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By Arnab Mukherjee

Arnab Mukherjee-finalConsider the cost to the pharmaceutical industry to develop and get approval for a new drug. The Tufts Center for the Study of Drug Development estimates the cost to be $2.6 billion, mostly attributable to higher clinical trial costs and failure of late-stage clinical trials. While there is no silver bullet, informed rational decisions, made routinely for every drug candidate and at every stage of drug development, offer the potential to reduce the overall rate of attrition at later stages of clinical programs. Utilization and integration of relevant knowledge, e.g, study data, literature information, and disease information, among others, in a quantitative framework to inform decisions is core to the role of modeling in drug development.

Whether the decision is related to selection of the biological target, progression through each stage of drug development, regulatory approval, or reimbursement by payers, the appropriate modeling methodology and tools enable a risk-based assessment to inform the decision. For example, systems pharmacology models mathematically integrate available knowledge of a physiological system to predict clinical outcomes related to modulation of molecular targets within the system. At the other end of the spectrum, meta-analytic models that integrate clinical data in an indication across competing therapies enable comparison of safety and efficacy for approval and payer decisions.

A key objective of modeling is to identify factors that explain inter-individual variability in drug exposure and response. Such factors may include demographics, concomitant medications, disease severity, genetic markers, mechanism markers, and other relevant covariates that may allow further optimization of therapy. Therefore, modeling is a natural tool of precision medicine, an emerging approach for disease treatment and prevention that takes into account individual variability to target therapy.

Other common applications of modeling include optimization of trial design and doses, translation of efficacy and safety from preclinical models to humans, and bridging efficacy from one population to a new population based on predictive covariates. In most pediatric development programs, for example, model-based bridging and extrapolation from adults is a necessary component for successful implementation, given ethical and operational considerations that make it difficult to perform extensive clinical trials in children. While the role of modeling in drug development is highlighted here, there is a substantial opportunity and need for the application of modeling in clinical practice and healthcare utilization, where optimization of therapy and outcome for the individual patient is the ultimate goal. Modeling methods and tools used in drug development are equally applicable for integration of available drug-specific information with patient-specific information, in the framework of effective clinical decision support tools (e.g, dashboards), to achieve this goal.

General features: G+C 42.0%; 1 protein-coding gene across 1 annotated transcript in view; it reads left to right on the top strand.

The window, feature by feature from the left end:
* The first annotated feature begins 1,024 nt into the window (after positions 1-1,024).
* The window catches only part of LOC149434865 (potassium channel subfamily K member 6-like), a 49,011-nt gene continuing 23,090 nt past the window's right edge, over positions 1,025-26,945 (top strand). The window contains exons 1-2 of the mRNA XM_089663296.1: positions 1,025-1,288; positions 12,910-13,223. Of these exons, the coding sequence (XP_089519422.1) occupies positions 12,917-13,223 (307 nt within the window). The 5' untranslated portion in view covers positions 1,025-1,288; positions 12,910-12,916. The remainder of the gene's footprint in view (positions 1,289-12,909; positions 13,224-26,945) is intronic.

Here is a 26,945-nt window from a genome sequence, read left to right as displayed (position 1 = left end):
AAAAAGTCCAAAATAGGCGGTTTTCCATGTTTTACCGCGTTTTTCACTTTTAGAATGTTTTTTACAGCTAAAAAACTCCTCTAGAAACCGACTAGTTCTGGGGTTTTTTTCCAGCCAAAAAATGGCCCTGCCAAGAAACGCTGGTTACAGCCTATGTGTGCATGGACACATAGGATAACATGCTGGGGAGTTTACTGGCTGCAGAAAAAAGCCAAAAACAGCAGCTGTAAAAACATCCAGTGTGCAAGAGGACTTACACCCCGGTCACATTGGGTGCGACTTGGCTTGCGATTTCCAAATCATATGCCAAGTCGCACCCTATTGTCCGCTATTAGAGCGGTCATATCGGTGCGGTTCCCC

The 2015 AAPS Annual Meeting and Exposition program highlights the role of modeling in drug development, with examples of utilization in decision making, preclinical to clinical translation, and bridging strategies. There is a special focus on systems pharmacology application and methodologies. The meeting promises to be of high educational value to those that want to learn about modeling and understand its role in drug development.

Arnab Mukherjee, Ph.D., is the incoming chair (2015–2016) of the Clinical Pharmacology and Translational Research Section of AAPS, and is director of Clinical Pharmacology at Pfizer Inc, located in Groton, Conn. Mukherjee co-chaired the Pharmacometrics focus group at AAPS from 2011–2013, where he established an active steering committee and contributed significantly to programming activity related to modeling and simulation.